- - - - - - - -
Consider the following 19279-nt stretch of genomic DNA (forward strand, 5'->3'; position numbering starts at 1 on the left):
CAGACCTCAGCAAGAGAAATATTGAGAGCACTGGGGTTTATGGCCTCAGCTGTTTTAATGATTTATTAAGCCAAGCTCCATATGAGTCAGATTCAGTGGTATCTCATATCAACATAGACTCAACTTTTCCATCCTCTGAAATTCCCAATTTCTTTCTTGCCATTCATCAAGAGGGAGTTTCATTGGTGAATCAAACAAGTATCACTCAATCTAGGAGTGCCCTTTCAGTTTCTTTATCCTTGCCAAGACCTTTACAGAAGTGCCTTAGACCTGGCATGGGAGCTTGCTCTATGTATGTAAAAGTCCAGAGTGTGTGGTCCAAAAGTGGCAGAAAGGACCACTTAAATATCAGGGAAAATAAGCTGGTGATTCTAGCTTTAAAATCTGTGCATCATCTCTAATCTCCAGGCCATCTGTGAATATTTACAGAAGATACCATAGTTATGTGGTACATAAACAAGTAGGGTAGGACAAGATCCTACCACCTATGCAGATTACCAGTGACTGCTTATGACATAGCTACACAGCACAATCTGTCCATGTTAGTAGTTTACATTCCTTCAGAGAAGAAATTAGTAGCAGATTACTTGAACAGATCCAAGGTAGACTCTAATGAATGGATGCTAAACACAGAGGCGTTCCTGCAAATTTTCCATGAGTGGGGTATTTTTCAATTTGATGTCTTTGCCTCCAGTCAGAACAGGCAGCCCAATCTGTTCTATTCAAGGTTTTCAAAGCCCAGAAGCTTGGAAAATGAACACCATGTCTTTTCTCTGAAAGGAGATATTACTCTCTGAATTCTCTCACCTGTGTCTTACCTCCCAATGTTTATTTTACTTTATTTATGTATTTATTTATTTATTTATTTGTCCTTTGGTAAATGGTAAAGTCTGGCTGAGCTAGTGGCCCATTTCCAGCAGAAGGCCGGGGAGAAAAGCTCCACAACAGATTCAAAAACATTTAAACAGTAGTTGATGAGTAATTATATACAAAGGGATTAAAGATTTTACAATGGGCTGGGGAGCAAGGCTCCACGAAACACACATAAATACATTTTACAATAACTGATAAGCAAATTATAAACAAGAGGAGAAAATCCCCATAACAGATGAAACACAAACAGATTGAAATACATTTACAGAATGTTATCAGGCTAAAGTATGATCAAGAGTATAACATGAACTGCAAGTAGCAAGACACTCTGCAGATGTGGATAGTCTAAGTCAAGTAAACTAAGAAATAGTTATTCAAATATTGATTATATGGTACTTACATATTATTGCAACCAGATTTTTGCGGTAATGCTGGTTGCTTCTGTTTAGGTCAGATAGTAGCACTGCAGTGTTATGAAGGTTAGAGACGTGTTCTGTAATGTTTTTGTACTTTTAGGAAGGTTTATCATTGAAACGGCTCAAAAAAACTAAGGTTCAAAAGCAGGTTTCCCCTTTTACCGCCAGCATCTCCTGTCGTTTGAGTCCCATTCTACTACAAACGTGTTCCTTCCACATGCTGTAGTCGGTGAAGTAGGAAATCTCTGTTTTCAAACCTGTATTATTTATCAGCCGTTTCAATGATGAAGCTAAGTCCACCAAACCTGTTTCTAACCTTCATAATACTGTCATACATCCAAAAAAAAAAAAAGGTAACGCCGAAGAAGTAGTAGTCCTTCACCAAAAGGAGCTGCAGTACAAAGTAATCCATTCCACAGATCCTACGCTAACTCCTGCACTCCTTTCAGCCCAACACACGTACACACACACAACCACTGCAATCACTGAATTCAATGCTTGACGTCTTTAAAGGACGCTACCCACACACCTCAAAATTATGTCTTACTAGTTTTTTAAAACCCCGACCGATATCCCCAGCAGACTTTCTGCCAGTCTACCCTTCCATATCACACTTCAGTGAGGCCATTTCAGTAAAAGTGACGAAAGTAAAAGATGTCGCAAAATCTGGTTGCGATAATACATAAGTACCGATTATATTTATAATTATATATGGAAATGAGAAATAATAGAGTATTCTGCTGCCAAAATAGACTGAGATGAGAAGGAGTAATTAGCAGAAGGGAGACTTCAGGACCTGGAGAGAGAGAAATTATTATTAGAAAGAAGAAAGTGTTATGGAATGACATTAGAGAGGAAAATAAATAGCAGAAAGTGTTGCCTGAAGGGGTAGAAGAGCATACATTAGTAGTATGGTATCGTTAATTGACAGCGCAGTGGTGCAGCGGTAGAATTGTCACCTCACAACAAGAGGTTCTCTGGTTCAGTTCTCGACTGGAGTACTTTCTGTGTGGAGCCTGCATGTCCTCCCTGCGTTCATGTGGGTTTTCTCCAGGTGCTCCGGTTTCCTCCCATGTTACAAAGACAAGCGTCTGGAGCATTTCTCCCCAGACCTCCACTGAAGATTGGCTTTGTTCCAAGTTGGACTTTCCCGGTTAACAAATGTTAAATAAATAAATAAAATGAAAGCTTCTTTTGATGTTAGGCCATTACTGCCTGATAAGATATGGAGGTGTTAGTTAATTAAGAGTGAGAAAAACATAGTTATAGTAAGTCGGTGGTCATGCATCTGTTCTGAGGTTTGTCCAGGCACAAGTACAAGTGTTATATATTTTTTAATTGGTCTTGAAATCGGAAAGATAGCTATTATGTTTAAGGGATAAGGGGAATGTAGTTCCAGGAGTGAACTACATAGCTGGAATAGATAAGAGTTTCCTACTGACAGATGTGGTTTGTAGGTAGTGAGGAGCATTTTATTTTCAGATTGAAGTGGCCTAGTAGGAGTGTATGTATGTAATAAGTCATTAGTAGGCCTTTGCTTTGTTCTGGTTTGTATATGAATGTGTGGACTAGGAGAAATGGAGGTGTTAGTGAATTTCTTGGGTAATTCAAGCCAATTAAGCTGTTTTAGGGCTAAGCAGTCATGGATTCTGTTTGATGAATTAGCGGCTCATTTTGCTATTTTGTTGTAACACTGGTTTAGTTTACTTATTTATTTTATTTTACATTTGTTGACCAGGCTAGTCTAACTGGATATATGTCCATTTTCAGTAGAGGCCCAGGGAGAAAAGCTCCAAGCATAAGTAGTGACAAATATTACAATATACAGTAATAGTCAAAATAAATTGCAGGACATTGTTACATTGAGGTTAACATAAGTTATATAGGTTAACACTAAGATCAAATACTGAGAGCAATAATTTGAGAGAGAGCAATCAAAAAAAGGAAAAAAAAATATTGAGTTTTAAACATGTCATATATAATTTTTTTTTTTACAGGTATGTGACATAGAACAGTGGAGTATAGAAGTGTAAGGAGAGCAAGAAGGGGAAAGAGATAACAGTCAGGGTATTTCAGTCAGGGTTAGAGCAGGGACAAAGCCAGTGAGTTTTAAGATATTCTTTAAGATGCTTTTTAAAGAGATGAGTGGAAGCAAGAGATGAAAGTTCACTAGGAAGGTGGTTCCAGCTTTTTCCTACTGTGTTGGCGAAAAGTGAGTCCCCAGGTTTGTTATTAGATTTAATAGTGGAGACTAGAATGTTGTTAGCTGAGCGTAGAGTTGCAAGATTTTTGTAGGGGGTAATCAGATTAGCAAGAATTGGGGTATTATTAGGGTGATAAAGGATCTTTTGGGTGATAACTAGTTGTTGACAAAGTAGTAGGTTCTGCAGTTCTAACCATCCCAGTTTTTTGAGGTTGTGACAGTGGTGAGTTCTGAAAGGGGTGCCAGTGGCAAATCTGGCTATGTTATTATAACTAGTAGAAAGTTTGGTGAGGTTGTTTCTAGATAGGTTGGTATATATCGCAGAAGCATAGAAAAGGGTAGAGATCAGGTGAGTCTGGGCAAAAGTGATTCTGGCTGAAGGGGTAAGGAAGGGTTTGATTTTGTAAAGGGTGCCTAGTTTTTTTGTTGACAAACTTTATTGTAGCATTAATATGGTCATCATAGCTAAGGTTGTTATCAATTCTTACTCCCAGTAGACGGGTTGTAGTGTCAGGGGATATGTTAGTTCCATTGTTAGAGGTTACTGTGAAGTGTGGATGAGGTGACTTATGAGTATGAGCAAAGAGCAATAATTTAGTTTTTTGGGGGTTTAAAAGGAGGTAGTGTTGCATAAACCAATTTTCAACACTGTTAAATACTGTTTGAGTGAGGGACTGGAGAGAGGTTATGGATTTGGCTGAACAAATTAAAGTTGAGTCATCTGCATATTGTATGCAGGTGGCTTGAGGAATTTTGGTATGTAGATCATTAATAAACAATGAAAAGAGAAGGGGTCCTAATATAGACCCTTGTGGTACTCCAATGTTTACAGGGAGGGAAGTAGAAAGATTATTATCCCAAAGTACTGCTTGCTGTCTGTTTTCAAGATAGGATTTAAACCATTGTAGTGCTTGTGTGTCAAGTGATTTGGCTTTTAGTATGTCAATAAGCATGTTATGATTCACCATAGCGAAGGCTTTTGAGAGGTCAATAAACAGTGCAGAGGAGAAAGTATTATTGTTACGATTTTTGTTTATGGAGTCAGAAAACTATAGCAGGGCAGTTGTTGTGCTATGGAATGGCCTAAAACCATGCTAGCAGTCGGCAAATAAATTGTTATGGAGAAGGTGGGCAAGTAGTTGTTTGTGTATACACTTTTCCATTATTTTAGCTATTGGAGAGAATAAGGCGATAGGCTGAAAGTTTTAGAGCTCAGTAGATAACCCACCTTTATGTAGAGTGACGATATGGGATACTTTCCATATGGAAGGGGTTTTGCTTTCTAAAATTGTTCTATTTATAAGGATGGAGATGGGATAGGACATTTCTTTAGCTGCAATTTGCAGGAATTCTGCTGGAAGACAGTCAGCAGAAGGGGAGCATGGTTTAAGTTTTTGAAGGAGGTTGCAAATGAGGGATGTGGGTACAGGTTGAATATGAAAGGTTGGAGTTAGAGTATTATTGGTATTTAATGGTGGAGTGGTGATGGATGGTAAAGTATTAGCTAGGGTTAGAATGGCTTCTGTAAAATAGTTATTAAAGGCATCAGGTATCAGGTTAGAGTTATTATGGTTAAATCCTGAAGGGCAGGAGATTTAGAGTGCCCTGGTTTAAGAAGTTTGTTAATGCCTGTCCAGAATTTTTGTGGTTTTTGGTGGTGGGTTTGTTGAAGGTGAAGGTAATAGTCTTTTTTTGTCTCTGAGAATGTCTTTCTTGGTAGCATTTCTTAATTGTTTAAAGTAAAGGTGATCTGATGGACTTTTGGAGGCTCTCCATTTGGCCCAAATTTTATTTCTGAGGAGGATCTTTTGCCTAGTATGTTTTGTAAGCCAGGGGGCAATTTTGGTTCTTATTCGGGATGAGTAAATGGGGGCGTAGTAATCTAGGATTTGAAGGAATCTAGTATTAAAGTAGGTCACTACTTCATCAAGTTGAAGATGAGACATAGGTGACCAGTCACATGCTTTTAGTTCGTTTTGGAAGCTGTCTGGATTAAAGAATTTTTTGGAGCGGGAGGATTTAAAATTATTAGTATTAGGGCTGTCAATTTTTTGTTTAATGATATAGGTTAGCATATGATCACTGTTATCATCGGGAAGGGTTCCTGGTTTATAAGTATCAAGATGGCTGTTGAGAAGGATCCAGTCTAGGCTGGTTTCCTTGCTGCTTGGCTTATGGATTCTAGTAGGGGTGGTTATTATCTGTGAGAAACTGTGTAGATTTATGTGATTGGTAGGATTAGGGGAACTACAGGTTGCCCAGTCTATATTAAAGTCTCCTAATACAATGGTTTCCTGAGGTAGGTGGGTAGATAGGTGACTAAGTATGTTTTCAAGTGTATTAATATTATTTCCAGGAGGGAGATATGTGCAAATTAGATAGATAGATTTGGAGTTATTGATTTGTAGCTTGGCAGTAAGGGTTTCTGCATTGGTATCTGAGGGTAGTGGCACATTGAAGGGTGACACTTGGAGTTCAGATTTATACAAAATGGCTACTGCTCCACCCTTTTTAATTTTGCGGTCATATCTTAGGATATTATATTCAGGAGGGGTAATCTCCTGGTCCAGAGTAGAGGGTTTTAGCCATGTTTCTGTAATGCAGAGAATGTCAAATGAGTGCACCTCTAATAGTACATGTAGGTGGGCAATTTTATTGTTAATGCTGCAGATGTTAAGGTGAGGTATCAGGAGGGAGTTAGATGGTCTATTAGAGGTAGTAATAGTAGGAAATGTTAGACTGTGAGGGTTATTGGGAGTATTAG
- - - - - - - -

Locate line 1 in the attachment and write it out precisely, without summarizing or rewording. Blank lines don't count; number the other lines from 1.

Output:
Consider the following 19279-nt stretch of genomic DNA (forward strand, 5'->3'; position numbering starts at 1 on the left):